As desperate families try to stay warm, many will be forced to turn to alternative heating methods, like burning charcoal or wood, or using generators fuelled by diesel, or electric heaters. These bring health risks, including exposure to toxic substances that are harmful for children, older people and those with respiratory and cardiovascular conditions, as well as accidental burns and injuries.
We expect 2–3 million more people to leave their homes in search of warmth and safety. They will face unique health challenges, including respiratory infections such as COVID-19, pneumonia and influenza, and the serious risk of diphtheria and measles in under-vaccinated populations.
All of this is taking its toll on the mental health of Ukrainians. This week, the war enters its 9th month, and already some 10 million people are at risk of mental disorders such as acute stress, anxiety, depression, substance use and post-traumatic stress disorder, or PTSD.
By training health-care workers on how to provide mental health services, WHO has so far reached 1400 people with severe mental health conditions across Ukraine.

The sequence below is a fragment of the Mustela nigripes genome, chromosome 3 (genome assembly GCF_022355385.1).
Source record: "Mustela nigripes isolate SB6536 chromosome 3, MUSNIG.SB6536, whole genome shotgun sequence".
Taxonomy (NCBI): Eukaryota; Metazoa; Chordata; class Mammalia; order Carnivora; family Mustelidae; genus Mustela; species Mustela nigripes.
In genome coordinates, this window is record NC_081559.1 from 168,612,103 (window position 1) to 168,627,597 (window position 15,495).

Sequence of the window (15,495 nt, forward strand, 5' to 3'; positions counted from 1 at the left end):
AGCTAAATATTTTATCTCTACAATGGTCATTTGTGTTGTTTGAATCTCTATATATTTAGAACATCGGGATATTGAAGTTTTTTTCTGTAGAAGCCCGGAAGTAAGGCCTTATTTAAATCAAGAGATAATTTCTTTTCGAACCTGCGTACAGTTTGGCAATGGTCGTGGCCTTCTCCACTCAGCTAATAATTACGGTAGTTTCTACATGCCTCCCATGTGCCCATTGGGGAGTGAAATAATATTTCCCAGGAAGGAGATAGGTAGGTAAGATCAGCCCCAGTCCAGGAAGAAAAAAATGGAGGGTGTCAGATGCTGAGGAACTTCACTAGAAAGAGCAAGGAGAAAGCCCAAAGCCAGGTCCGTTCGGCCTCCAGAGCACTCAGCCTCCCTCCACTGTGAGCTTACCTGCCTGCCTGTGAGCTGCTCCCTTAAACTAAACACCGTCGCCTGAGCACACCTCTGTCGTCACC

Tens of thousands of psychosocial support and mental health consultations have been held for health-care workers and the general public, including by mobile mental health teams who go out to the community to offer care. This wouldn’t be possible without the tireless support of the First Lady, Her Excellency Ms Olena Zelenska, whom I thank for our meeting earlier today.
I have also met with the Prime Minister, His Excellency Mr Denys Shmyhal, and the Minister of Health, Mr Viktor Liashko, with whom I discussed energy supply, preparing for the winter, and perhaps most crucially, meeting critical health needs in both newly regained and occupied areas.
And this brings me to my next point – humanitarian access.